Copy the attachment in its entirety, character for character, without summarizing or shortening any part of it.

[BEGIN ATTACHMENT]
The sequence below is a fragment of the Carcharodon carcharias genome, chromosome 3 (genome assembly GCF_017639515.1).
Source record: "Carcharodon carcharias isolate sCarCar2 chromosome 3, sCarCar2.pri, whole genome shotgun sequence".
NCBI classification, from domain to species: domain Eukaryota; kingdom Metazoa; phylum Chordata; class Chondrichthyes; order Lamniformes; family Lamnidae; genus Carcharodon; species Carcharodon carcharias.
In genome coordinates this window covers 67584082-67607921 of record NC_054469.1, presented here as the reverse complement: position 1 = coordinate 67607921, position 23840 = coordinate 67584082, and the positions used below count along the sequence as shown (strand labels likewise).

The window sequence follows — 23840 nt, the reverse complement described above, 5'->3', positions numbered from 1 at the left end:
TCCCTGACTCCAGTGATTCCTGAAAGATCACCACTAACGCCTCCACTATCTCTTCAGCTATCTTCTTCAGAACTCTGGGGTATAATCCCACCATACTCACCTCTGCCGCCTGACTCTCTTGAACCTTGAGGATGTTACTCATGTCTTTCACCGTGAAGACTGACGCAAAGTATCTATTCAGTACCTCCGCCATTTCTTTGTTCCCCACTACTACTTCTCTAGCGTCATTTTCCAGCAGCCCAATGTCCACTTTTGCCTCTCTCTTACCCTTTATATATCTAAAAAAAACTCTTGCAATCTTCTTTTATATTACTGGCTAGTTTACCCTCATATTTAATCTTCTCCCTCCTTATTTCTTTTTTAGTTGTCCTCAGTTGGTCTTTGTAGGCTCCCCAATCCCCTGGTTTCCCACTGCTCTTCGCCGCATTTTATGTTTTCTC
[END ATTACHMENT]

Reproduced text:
The sequence below is a fragment of the Carcharodon carcharias genome, chromosome 3 (genome assembly GCF_017639515.1).
Source record: "Carcharodon carcharias isolate sCarCar2 chromosome 3, sCarCar2.pri, whole genome shotgun sequence".
NCBI classification, from domain to species: domain Eukaryota; kingdom Metazoa; phylum Chordata; class Chondrichthyes; order Lamniformes; family Lamnidae; genus Carcharodon; species Carcharodon carcharias.
In genome coordinates this window covers 67584082-67607921 of record NC_054469.1, presented here as the reverse complement: position 1 = coordinate 67607921, position 23840 = coordinate 67584082, and the positions used below count along the sequence as shown (strand labels likewise).

The window sequence follows — 23840 nt, the reverse complement described above, 5'->3', positions numbered from 1 at the left end:
TCCCTGACTCCAGTGATTCCTGAAAGATCACCACTAACGCCTCCACTATCTCTTCAGCTATCTTCTTCAGAACTCTGGGGTATAATCCCACCATACTCACCTCTGCCGCCTGACTCTCTTGAACCTTGAGGATGTTACTCATGTCTTTCACCGTGAAGACTGACGCAAAGTATCTATTCAGTACCTCCGCCATTTCTTTGTTCCCCACTACTACTTCTCTAGCGTCATTTTCCAGCAGCCCAATGTCCACTTTTGCCTCTCTCTTACCCTTTATATATCTAAAAAAAACTCTTGCAATCTTCTTTTATATTACTGGCTAGTTTACCCTCATATTTAATCTTCTCCCTCCTTATTTCTTTTTTAGTTGTCCTCAGTTGGTCTTTGTAGGCTCCCCAATCCCCTGGTTTCCCACTGCTCTTCGCCGCATTTTATGTTTTCTC